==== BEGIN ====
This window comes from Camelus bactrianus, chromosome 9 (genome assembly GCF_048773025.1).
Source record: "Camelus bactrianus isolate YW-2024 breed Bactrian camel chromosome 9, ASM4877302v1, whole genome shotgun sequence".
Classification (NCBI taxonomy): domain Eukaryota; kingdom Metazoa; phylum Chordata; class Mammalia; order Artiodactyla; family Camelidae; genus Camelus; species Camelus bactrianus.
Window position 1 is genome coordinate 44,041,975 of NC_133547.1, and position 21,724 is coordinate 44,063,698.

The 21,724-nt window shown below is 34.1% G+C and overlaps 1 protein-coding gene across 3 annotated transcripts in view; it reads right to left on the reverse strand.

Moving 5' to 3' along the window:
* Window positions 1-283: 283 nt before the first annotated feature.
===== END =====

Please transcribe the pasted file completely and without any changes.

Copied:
This window comes from Camelus bactrianus, chromosome 9 (genome assembly GCF_048773025.1).
Source record: "Camelus bactrianus isolate YW-2024 breed Bactrian camel chromosome 9, ASM4877302v1, whole genome shotgun sequence".
Classification (NCBI taxonomy): domain Eukaryota; kingdom Metazoa; phylum Chordata; class Mammalia; order Artiodactyla; family Camelidae; genus Camelus; species Camelus bactrianus.
Window position 1 is genome coordinate 44,041,975 of NC_133547.1, and position 21,724 is coordinate 44,063,698.

The 21,724-nt window shown below is 34.1% G+C and overlaps 1 protein-coding gene across 3 annotated transcripts in view; it reads right to left on the reverse strand.

Moving 5' to 3' along the window:
* Window positions 1-283: 283 nt before the first annotated feature.